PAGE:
I first met Brad in 2007, the year I began attending a tech conference he helped launch in Denver called “Defrag.” (And I reported on it every year for 10 years.) That was also the year Brad cofounded Techstars, and I was lucky enough to sit next to him at dinner and get the download on those plans. I so tried to get Minneapolis to become one of the Techstars cities, but, alas, it wasn’t to be back then. Eventually, of course, the accelerator found its way to Minnesota as our startup community strengthened, launching Techstars+Target and smaller programs at Mayo Clinic and Land O Lakes. Also, after years of encouraging Brad and his partner Seth Levine to look at investing in Minnesota, Foundry Group led a Series A in a startup they discovered called LeadPages, and they continue to watch what’s happening here.

When I got a look at Brad’s new book, and loved it, I immediately wanted to know more.

Q: Brad, were you surprised this book so quickly hit the list of top five best-selling business books on Amazon?

Yes. While I was confident that it would be popular, especially at a discounted price for a short period of time, I was overwhelmed and excited by the number of people who grabbed a copy.

Q: The original version of the book was published in 2014. Why did you and your coauthor decide to publish a second edition?

The first edition was published by FG Press, a publishing company that my partners and I at Foundry Group started. FG Press wasn’t successful so we shut it down, but we were proud of “Startup Opportunities” as a book. I had previously (and am currently) publishing with Wiley. They were enthusiastic about doing a second edition of the book. We added a few chapters, cleaned stuff up, and had Chris Sacca write a foreword.

Q: While the title of book is somewhat bland, the subtitle — “Know When to Quit Your Day Job” — is certainly not. Tell us about that came about, and why.

My coauthor Sean came up with it. He is quick with a one-liner and often talked to his students about the key to starting a new business was to identify the right opportunity. He often said that “friends don’t let friends pursue bad opportunities,” and one day the line “Know When to Quit Your Day Job” popped out.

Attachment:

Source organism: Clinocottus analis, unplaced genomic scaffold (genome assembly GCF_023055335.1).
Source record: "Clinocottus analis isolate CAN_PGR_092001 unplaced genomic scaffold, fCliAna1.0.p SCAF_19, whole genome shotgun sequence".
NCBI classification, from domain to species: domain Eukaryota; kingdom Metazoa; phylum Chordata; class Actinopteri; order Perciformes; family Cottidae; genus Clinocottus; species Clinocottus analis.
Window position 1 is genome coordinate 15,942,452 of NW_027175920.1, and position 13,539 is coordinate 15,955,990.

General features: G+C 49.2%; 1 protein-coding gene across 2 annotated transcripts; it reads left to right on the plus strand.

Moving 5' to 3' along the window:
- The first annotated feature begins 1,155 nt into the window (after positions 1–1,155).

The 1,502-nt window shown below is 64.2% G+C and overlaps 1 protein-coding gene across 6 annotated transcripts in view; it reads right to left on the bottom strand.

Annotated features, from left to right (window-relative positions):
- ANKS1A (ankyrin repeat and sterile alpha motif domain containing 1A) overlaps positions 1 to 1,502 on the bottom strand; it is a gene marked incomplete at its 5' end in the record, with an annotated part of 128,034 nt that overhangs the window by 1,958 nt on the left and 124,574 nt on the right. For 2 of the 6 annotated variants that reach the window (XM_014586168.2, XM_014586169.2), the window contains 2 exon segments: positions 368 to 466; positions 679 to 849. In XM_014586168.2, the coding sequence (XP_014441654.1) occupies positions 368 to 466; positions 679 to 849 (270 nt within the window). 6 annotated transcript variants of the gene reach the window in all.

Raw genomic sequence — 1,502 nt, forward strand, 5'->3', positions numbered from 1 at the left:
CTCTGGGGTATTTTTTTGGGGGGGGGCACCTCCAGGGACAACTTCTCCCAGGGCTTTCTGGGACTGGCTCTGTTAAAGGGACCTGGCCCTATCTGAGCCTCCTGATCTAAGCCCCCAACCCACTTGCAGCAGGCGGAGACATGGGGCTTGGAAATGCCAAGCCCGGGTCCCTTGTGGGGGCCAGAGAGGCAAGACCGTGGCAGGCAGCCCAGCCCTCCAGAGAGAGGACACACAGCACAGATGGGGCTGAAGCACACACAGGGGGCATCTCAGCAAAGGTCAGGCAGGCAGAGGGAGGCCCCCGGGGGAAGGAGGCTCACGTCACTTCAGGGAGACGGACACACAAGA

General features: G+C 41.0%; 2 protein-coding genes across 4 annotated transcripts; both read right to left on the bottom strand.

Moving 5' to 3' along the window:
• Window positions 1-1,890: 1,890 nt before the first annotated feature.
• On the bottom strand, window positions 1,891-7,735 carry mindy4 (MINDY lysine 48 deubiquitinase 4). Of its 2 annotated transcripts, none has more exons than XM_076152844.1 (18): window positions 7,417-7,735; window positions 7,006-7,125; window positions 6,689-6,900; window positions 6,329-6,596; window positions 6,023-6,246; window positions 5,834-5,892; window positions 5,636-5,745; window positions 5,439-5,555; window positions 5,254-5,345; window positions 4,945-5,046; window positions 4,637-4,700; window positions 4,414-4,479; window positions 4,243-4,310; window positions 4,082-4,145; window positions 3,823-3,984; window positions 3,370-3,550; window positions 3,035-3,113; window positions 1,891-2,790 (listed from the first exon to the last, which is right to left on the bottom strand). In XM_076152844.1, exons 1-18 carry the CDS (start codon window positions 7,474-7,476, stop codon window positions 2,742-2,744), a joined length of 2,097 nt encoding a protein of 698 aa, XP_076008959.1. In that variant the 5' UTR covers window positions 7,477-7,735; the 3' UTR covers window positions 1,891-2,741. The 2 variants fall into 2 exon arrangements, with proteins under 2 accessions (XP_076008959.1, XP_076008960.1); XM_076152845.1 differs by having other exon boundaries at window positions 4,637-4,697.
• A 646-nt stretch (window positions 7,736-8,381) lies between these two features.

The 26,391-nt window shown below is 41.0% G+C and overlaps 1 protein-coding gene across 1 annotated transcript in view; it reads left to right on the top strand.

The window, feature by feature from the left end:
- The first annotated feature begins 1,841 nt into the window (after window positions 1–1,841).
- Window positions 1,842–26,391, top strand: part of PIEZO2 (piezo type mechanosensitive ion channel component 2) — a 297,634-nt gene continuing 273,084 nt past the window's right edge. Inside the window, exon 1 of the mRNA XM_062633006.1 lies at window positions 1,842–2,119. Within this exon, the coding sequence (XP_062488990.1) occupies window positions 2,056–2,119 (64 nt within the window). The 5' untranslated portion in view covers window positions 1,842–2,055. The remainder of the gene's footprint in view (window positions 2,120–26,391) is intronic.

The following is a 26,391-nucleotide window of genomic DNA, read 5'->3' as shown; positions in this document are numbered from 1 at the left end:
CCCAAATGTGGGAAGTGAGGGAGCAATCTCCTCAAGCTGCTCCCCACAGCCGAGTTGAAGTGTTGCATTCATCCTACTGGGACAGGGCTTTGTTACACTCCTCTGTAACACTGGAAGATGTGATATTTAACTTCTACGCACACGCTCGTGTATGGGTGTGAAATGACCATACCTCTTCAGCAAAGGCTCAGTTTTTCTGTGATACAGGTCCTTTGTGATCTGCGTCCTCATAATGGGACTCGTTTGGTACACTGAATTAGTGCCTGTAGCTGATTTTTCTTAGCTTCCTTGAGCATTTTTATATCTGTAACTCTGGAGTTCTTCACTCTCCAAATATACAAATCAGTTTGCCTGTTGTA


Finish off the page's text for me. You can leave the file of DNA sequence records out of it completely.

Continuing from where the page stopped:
Q: You make it very clear the book is intended primarily for first-time entrepreneurs. But it’s no secret they have a hard time getting attention from VCs. Is the book your way of trying to help the many thousands you have to say “no” to? I’m of course alluding to your famous blog post in 2009, “Saying No In Less Than 60 Seconds.”

When I look at the hundreds of companies I’ve funded (well over 500 at this point), greater than 50% of them were started by first-time entrepreneurs. However, even if I’ve invested in 300 companies started by first-time entrepreneurs, I’ve probably said no to 10,000 or more. I often get asked for feedback after telling someone no. Given that volume, there is no way to give people deep feedback. So, I thought a book around Startup Opportunities would be helpful to be able to point at.

Q: Of all the things this book tries to teach entrepreneurs — the realities of doing a startup — what’s the one thing you find is the hardest for them to understand or accept?

That the idea is useless. Ideas are cheap. Ideas flow freely. Lots of people have the same idea at the very beginning. The idea is not what matters. It’s what you do with the idea that matters.

Q: Are millennial entrepreneurs different? What would you say about their expectations? Are they coachable?

I work with entrepreneurs born between 1950 and 2000. Everyone – each entrepreneur – is different. I wouldn’t categorize them by the generation they belong to.

Q: Why are early-stage investors so focused on “the team”?

It’s really hard to be a solo entrepreneur. Having a great, effective, and well-functioning founding team makes an enormous difference. And, the greatest killer of startups is team issues.

Q: Knowing you have, in fact, invested in first-time entrepreneurs in your day, have many of those been financial winners? And will you continue to invest in first-time entrepreneurs?

Yes and yes. Many of the successful companies that I’ve been an investor in have been started by first-timers. And, if you look at my last few investments, I think each of them has at least one first-time entrepreneur on the team.

Q: You’ve written or cowritten so many great books for entrepreneurs. How do you keep it up? Do you have a writing schedule? You’re also a prolific blogger. How many hours per week do you devote to writing?

I try to blog daily, but I go through phases where I need a break because I don’t feel like my writing is fresh. I’m in one of those modes now and have taken a few weeks off from blogging and am getting ready to start again. Regarding my books, I go through phases. I’ll have very productive periods where I can write for two or so hours a day. I then have long stretches, often many months, where I don’t work on any books. My general pace right now is about a book a year, but it’s lumpy. I don’t really segment my time carefully, so I don’t really know how much I write each week. And, I spent a ridiculous amount of time writing email – does that count?

Thanks, Brad. The new book is fantastic. Congratulations to you and your coauthor, Sean Wise. We’ll continue here in Minnesota to practice the things you recommend in another of your great books, “Startup Communities.”